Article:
In Paris, Malka Braniste, 88, lives on the pension of her deceased husband, who sold household linens. “I’m worried for the next generations,” she said, having lunch with her daughter-in-law, Dominique Alcan. “People who don’t put money aside won’t get anything.”
Alcan, 49, is a travelling saleswoman. “I’ll have to work longer,” she said. “But I’m afraid I’ll never reach the same level of comfort. I won’t be able to do my job at 63; being a saleswoman requires a lot of energy.”
Gustave Brun d’Arre, 18, is still in high school. “The only thing we’re told is that we will have to pay for the others,” he said, sipping a beer at a cafe. The waiter interrupted, discussing plans to alter the French pension system. “It will be a mess,” the waiter said. “We’ll have to work harder and longer in our jobs.”
Figures show the severity of the problem. Gross public social expenditures across the European Union increased from 16% of gross domestic product in 1980 to 21% in 2005, compared with 15.9% in the US. In France, the current figure is 31%, the highest in Europe, with state pensions representing more than 44% of the total and health care, 30%.
The challenge is particularly daunting in France, which has done less to reduce the state’s obligations than some of its neighbours. In Sweden and Switzerland, seven of 10 people work past the age of 50. In France, only half do. The legal retirement age in France is 60, while Germany recently raised the age to 67 from 65 for those born after 1963.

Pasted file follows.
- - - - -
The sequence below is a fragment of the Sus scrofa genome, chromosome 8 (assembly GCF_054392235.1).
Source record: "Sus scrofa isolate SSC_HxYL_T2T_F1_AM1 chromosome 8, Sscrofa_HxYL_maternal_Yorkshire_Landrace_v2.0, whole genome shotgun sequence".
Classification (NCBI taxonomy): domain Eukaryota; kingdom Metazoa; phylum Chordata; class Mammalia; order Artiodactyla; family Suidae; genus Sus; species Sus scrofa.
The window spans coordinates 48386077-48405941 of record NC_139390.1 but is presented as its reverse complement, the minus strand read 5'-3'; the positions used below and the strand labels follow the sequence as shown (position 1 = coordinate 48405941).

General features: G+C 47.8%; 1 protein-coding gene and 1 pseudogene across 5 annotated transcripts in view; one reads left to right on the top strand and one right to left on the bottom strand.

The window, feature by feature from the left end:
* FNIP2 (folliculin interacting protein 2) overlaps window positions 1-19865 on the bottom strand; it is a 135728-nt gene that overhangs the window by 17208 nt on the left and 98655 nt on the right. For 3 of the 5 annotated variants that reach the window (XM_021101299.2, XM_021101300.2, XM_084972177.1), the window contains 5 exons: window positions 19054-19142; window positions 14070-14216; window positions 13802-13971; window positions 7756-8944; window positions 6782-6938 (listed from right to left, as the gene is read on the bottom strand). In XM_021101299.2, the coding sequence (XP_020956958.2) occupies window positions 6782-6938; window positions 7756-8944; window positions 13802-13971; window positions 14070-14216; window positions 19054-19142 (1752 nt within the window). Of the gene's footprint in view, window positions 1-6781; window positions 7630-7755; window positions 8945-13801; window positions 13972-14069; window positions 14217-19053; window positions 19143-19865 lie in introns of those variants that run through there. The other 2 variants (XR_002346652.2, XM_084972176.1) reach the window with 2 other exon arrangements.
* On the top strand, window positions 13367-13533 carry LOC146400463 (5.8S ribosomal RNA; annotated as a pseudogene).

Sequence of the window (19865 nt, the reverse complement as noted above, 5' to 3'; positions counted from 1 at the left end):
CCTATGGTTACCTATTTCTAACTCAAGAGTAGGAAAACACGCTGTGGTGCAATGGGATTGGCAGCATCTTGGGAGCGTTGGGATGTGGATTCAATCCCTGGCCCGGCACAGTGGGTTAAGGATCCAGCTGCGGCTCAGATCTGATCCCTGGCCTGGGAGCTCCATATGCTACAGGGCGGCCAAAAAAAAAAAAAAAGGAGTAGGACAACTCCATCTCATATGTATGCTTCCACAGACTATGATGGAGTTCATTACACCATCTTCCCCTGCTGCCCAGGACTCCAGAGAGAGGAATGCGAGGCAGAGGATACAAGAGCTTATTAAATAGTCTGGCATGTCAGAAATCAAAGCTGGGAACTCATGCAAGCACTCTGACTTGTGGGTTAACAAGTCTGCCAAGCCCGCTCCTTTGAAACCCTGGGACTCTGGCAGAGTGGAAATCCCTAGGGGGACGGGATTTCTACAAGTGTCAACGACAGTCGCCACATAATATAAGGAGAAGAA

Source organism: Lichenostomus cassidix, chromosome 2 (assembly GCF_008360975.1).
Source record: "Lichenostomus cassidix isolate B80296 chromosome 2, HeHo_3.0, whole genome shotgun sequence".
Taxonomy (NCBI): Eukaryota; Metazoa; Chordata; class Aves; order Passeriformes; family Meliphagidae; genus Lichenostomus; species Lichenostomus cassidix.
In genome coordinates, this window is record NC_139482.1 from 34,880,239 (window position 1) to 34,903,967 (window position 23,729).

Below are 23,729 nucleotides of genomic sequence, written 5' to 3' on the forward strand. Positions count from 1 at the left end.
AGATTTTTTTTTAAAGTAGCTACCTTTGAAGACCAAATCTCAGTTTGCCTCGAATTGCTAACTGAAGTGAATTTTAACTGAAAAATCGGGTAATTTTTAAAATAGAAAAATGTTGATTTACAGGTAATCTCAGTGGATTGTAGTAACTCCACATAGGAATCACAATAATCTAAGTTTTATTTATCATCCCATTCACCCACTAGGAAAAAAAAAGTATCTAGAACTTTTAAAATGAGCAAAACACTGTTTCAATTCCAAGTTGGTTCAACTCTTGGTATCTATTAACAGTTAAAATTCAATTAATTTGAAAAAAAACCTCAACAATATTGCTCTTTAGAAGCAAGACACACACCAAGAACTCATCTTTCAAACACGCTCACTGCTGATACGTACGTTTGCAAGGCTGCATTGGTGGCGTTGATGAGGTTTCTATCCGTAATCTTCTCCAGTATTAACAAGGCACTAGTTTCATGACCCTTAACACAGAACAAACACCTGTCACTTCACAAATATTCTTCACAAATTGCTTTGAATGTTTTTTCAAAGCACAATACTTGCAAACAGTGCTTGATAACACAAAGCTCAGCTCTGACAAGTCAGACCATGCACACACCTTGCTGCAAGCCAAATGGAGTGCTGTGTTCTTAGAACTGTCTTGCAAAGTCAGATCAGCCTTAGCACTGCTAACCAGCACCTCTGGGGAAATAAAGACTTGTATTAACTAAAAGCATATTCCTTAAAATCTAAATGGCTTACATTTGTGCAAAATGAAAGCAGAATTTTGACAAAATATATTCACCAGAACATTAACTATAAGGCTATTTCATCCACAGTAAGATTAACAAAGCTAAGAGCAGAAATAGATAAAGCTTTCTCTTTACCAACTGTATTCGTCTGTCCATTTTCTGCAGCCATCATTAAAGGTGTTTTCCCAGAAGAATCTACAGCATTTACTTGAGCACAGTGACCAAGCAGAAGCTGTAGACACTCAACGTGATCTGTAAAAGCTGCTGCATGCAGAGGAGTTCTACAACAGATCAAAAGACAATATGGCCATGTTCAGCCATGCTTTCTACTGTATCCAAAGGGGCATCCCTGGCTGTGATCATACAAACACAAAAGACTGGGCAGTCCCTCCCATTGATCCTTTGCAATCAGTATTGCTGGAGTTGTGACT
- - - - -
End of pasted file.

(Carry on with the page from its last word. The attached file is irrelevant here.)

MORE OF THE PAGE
With the retirement of the baby boomers, the number of pensioners will rise 47% in France between now and 2050, while the number under 60 will remain stagnant. The French call it “du baby boom au papy boom,” and the costs, if unchanged, are unsustainable. The French state pension system today is running a deficit of €11 billion, or about $13.8 billion; by 2050, it will be €103 billion, or $129.5 billion, about 2.6% of projected economic output.
President Nicolas Sarkozy has vowed to pass major pension reform this year. There have been two contentious overhauls, in 2003 and 2008; the government, afraid to lower pensions, wants to increase taxes on high salaries and increase the years of work.
But the unions are unhappy, the Socialist Party opposes raising the retirement age and polls show that while most French think a pension overhaul is necessary, up to 60% think working past 60 is not the answer.
Jean-Francois Cope is the parliamentary leader for Sarkozy’s centre-right party, and he says that change is painful, but necessary. “The point is to preserve our model and keep it,” he said, while acknowledging that the word “austerity” has become politically sensitive. “We need to get rid of bad habits. The Germans did it, and we can do the same.”
Jean-Claude Meunier is 68, a retired French Navy official and headhunter, who plays bridge three times a week to “train my memory and avoid Alzheimer’s.” His main worry is pensions. “For years, our political leaders acted with very little courage,” he said. “Pensions represent the failure of the leaders and the failure of the system.”
In Athens, Iordanidis, the economics graduate who makes €800 a month in a bookstore, said he saw one possible upside. “It could be a chance to overhaul the whole rancid system,” he said, “and create a state that actually works.”
© 2010/THE NEW YORK TIMES
Maïa de la Baume and Scott Sayre from Paris, Niki Kitsantonis from Athens, and Elisabetta Povoledo from Rome contributed to this story.